The map was showind a bridge over the river on the road from Balta to Kaleti. I decided that this would be my exiting point from the river.
Just buy the bridge, I found some cottages and a farm. I thought that the barne would be a great place for the night and went to ask permission to the owner.
There lives Arvis and his familly, his wife Linda, cute little Gustav and the grandmother.
There were sharing a meal with relatives, Anits, Arita, Edgars and Liga.
As I would expect it from a 30 ysars old man, Arvis was speaking a perfect english and his wife Linda too.
i explaned him what I was doing in Latvia and ask for permission to sleep in the barn.
Insteed, they ofer me to stay in Gustav room and invited me to eat local farm product and to drink an amazing home made apple juice.
Talking with Arvis was a pleasure. He is the futur of Latvia. A very hard working man with a desire to succeed here, in his country. It would have been easier for him to go and get better salary or life abroad, in Germany or Ireland, but he believes in the potential of Latvia. But as he said, "to win the lottery you must at least go and buy the ticket". Nothing comes for free, it involves will and hard work.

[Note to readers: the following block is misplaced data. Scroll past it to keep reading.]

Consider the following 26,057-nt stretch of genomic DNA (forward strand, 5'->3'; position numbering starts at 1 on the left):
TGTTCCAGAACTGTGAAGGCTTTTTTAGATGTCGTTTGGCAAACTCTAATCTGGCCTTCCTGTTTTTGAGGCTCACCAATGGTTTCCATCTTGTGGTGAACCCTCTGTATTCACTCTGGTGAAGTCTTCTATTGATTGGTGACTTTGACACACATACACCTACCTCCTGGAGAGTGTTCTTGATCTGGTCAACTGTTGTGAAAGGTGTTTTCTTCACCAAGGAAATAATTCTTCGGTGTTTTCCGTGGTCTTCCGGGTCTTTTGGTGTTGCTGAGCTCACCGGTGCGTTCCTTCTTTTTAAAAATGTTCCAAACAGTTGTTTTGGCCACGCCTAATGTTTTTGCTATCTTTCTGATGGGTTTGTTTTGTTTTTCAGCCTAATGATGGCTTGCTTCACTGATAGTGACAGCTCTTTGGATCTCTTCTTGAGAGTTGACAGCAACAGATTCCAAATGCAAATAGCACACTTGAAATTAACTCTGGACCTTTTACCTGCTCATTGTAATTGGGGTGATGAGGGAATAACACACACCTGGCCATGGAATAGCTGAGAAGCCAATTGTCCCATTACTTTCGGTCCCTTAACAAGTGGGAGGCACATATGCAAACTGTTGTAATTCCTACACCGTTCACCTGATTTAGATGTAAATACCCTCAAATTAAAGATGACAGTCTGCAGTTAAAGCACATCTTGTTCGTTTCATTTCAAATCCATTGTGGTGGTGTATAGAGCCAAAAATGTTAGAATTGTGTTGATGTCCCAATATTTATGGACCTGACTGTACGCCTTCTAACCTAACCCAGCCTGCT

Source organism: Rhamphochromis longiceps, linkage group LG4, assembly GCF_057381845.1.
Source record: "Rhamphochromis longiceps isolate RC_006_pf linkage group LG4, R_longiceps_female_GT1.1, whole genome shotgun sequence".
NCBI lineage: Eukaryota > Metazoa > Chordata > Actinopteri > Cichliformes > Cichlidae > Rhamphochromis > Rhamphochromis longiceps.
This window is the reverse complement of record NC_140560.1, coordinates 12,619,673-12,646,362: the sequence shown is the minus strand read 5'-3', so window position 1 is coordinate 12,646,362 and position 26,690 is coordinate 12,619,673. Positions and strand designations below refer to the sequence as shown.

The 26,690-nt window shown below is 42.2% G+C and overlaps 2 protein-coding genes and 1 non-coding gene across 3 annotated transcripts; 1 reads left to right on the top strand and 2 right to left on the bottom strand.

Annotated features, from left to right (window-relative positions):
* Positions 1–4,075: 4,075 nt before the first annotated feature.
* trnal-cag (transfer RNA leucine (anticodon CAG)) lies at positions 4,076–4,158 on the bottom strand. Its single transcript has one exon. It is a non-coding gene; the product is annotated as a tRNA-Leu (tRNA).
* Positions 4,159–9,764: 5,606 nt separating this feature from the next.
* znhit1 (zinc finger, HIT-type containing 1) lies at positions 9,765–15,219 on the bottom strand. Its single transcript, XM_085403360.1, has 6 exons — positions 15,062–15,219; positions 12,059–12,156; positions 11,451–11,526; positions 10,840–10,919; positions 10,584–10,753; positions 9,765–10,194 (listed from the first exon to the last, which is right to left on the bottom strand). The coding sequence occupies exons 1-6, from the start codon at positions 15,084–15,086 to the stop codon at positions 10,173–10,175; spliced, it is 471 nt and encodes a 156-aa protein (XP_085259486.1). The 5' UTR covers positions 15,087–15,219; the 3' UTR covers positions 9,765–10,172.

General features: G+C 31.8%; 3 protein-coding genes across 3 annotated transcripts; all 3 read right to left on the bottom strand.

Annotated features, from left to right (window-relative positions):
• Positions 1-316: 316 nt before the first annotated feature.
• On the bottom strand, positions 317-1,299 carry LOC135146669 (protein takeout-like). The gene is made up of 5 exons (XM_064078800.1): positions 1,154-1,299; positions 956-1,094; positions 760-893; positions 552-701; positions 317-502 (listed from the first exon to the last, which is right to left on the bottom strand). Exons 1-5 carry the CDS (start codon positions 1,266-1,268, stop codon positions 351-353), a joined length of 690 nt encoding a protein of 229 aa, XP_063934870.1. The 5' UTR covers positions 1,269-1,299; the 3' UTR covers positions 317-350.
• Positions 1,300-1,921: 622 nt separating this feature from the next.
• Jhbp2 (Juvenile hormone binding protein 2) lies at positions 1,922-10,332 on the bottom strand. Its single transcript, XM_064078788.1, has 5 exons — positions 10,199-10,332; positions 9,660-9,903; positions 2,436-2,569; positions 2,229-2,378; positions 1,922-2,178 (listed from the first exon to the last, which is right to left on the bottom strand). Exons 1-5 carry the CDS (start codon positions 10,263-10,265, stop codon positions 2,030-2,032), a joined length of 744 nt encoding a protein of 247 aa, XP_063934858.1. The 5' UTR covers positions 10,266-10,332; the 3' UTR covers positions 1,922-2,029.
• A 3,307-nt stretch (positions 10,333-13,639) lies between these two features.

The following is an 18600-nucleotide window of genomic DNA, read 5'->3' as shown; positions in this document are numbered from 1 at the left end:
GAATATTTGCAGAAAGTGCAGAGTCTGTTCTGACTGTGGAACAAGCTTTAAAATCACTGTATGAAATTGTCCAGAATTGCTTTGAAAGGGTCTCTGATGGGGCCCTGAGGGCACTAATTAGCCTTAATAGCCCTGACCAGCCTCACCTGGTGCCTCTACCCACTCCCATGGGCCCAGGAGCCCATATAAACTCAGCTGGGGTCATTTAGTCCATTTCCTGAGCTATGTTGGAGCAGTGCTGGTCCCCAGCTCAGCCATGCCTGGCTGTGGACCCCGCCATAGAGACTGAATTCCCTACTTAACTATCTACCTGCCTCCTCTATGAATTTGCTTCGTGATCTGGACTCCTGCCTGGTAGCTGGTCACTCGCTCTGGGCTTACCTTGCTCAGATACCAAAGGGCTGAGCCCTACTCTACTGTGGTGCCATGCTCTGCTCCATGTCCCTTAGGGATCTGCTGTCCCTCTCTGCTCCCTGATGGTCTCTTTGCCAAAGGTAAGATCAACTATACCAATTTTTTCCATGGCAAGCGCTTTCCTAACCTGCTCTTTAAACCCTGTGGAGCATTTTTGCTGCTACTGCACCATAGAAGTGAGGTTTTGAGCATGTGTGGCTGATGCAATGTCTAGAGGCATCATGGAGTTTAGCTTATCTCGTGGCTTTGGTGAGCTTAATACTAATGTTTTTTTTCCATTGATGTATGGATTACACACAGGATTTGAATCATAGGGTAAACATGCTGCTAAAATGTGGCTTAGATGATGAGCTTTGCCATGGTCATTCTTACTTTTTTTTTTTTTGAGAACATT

Arvis is breeding meat cows, some 40 heads. I told me that he desperatly need someone to belp him, for he also manage a forest. But he can't find anyone who wants to work hard for less than 300€ per month in such a remote (minimum salary here; while it is 1500€ in France and 1800€ in Luxembourg not far from where I live).
But all this doesn't anihilate his enthousiam, and I'm sure he will succeed.
The next day, a big decision has to be taken. No snow and no practicable rivers or roads for pulling the pulka offered me two alternatives: postponed my expedition to another time, or continue on foot.
Arvis encouraged me to continue on foot, and this is what I am doing now.
Nevertheless, it is impossible for me to cross through fields and forest for the most direct lines.
It is all muddy, unpracticable. I can only walk on roads which make the trip much longer. Then I'm walking an average of 26/27 km per day. I cant make more because of my much too heavy bag, over 25kg, bag that is not made for hikking.